After Old Major dies, the pigs Napoleon (Joseph Stalin) and Snowball (Leon Trotsky) stage a revolt. Mr. Jones is chased off the land, which parallels the Russian Revolution in 1917. The pigs then instill “Animalism”—a system of government that advocates for the rights of the common animal. At the core of this philosophy is the idea that “all animals are equal”—an ideal that, briefly, every animal upholds.
Initially, the Animalist Revolution brings peace and prosperity to the farm. Every animal is well-fed, learns how to read, and works for the betterment of the community. However, when Snowball starts implementing a plan to build a windmill, Napoleon drives Snowball off of the farm, effectively assuming leadership over the whole farm. (In real life, Stalin forced Trotsky into exile, and Trotsky spent the rest of his life critiquing the Stalin regime until he was assassinated in 1940.)
Napoleon’s leadership quickly devolves into demagoguery, demonstrating the corrupting influence of power and the ways that ideology can breed authoritarianism. Napoleon uses Snowball as a scapegoat for whenever the farm has a setback, while using Squealer (Vyacheslav Molotov) as his private informant and public orator.
Eventually, Napoleon changes the tenets of Animalism, starts walking on two legs, and acquires other traits and characteristics of humans. At the end of the novel, and after several more conflicts, purges, and rule changes, the livestock can no longer tell the difference between the pigs and humans.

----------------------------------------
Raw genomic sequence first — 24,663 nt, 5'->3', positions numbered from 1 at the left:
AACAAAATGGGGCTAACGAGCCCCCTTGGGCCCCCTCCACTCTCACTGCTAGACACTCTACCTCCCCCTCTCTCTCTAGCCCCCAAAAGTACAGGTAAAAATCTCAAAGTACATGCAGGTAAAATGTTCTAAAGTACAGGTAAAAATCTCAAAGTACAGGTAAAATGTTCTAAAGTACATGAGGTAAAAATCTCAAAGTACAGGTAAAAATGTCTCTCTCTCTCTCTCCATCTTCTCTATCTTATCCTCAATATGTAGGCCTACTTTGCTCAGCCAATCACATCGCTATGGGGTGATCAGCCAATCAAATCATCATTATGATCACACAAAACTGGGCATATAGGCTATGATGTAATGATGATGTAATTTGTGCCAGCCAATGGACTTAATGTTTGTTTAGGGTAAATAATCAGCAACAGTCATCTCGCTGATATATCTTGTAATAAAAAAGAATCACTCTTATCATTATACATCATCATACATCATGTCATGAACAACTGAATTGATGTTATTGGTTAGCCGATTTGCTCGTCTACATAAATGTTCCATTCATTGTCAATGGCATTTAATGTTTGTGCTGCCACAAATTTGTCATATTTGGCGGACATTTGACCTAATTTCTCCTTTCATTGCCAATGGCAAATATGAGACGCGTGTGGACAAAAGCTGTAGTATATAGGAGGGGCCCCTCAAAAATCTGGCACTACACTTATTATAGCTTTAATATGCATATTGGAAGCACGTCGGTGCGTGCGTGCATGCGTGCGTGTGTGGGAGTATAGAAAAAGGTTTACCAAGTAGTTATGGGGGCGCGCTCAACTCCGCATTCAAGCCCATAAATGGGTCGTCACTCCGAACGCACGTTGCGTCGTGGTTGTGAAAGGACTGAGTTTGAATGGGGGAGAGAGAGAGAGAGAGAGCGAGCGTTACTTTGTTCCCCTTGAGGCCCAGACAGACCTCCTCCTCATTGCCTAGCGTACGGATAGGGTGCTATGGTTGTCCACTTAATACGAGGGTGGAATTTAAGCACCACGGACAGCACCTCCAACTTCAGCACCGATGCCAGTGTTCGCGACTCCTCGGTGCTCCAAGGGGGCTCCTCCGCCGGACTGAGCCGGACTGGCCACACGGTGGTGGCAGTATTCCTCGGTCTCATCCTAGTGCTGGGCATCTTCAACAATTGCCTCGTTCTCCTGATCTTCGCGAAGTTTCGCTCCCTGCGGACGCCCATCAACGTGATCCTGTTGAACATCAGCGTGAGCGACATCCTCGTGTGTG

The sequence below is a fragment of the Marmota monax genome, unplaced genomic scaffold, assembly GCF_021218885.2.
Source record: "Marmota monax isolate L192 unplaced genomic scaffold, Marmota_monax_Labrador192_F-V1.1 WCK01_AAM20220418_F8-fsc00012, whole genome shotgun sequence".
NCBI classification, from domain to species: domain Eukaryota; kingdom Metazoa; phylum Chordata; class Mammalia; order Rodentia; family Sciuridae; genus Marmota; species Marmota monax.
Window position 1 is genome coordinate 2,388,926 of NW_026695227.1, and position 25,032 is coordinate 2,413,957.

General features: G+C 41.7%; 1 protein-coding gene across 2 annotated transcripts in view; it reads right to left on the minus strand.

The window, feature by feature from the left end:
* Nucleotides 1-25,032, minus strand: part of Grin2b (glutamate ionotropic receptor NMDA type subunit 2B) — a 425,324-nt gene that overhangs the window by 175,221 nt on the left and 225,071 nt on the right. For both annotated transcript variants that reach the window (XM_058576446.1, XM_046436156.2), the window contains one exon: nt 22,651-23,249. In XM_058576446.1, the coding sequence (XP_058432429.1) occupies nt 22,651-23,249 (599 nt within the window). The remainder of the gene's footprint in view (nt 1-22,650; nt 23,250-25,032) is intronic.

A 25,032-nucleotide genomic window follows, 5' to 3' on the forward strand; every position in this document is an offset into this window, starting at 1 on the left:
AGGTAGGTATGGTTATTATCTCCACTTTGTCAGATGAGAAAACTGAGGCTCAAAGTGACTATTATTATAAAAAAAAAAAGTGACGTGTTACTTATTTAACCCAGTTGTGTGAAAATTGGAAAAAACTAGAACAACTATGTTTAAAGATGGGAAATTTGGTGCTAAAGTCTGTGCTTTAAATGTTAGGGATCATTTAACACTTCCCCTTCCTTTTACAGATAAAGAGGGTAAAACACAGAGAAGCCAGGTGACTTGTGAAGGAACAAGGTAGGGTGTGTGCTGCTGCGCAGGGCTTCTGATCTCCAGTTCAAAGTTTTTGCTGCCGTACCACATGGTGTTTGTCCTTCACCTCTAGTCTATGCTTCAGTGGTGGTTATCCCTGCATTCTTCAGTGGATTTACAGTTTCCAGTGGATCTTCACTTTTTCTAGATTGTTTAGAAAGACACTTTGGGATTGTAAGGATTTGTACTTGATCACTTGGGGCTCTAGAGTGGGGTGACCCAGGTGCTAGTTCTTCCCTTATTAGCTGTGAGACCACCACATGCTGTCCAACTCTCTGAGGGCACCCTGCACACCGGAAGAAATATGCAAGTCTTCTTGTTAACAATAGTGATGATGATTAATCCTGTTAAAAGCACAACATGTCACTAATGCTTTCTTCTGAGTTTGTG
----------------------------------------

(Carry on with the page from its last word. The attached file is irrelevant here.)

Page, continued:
Themes in Literature: Power and Corruption in Animal Farm
So, how does Animal Farm explore the theme of “Power and Corruption”? Let’s analyze a few key elements of the novel.
Plot: The novel’s major plot points each relate to power struggles among the livestock. First, the livestock wrest control of the farm from Mr. Jones; then, Napoleon ostracizes Snowball and turns him into a scapegoat. By seizing leadership of the farm for himself, Napoleon grants himself massive power over the land, abusing this power for his own benefit. His leadership brings about purges, rule changes, and the return of inequality among the livestock, while Napoleon himself starts to look more and more like a human—in other words, he resembles the demagoguery of Mr. Jones and the abuse that preceded the Animalist revolution.
Thus, each plot point revolves around power and how power is wielded by corrupt leadership. At its center, the novel warns the reader of unchecked power, and how corrupt leaders will create echo chambers and private militaries in order to preserve that power.
Characters: The novel’s characters reinforce this message of power by resembling real life events. Most of these characters represent real life figures from the Russian Revolution, including the ideologies behind that revolution. By creating an allegory around Lenin, Trotsky, Stalin, and the other leading figures of Communist Russia’s rise and fall, the novel reminds us that unchecked power foments disaster in the real world.